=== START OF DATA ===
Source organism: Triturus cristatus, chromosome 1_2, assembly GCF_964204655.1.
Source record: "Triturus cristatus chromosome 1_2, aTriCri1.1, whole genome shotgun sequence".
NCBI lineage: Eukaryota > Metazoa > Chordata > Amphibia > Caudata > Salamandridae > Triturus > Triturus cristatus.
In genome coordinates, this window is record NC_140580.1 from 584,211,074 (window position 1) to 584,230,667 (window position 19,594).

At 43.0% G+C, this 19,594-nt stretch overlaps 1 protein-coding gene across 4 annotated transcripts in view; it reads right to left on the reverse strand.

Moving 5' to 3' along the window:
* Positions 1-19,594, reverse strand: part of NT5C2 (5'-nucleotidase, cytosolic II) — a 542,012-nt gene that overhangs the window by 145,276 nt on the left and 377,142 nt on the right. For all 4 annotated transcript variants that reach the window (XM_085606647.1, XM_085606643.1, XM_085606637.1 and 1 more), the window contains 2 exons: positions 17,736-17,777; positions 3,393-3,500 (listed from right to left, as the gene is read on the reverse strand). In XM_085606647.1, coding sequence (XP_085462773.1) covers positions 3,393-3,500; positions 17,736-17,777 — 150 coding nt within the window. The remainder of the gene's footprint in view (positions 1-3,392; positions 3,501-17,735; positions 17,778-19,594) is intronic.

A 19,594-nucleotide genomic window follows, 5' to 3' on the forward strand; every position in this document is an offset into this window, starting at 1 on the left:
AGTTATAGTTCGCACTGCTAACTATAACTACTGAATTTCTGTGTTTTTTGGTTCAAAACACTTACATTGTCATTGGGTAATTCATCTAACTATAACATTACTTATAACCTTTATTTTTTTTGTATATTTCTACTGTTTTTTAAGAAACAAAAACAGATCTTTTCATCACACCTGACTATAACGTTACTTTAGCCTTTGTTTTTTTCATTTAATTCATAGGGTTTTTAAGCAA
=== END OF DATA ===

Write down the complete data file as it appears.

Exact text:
Source organism: Triturus cristatus, chromosome 1_2, assembly GCF_964204655.1.
Source record: "Triturus cristatus chromosome 1_2, aTriCri1.1, whole genome shotgun sequence".
NCBI lineage: Eukaryota > Metazoa > Chordata > Amphibia > Caudata > Salamandridae > Triturus > Triturus cristatus.
In genome coordinates, this window is record NC_140580.1 from 584,211,074 (window position 1) to 584,230,667 (window position 19,594).

At 43.0% G+C, this 19,594-nt stretch overlaps 1 protein-coding gene across 4 annotated transcripts in view; it reads right to left on the reverse strand.

Moving 5' to 3' along the window:
* Positions 1-19,594, reverse strand: part of NT5C2 (5'-nucleotidase, cytosolic II) — a 542,012-nt gene that overhangs the window by 145,276 nt on the left and 377,142 nt on the right. For all 4 annotated transcript variants that reach the window (XM_085606647.1, XM_085606643.1, XM_085606637.1 and 1 more), the window contains 2 exons: positions 17,736-17,777; positions 3,393-3,500 (listed from right to left, as the gene is read on the reverse strand). In XM_085606647.1, coding sequence (XP_085462773.1) covers positions 3,393-3,500; positions 17,736-17,777 — 150 coding nt within the window. The remainder of the gene's footprint in view (positions 1-3,392; positions 3,501-17,735; positions 17,778-19,594) is intronic.

A 19,594-nucleotide genomic window follows, 5' to 3' on the forward strand; every position in this document is an offset into this window, starting at 1 on the left:
AGTTATAGTTCGCACTGCTAACTATAACTACTGAATTTCTGTGTTTTTTGGTTCAAAACACTTACATTGTCATTGGGTAATTCATCTAACTATAACATTACTTATAACCTTTATTTTTTTTGTATATTTCTACTGTTTTTTAAGAAACAAAAACAGATCTTTTCATCACACCTGACTATAACGTTACTTTAGCCTTTGTTTTTTTCATTTAATTCATAGGGTTTTTAAGCAA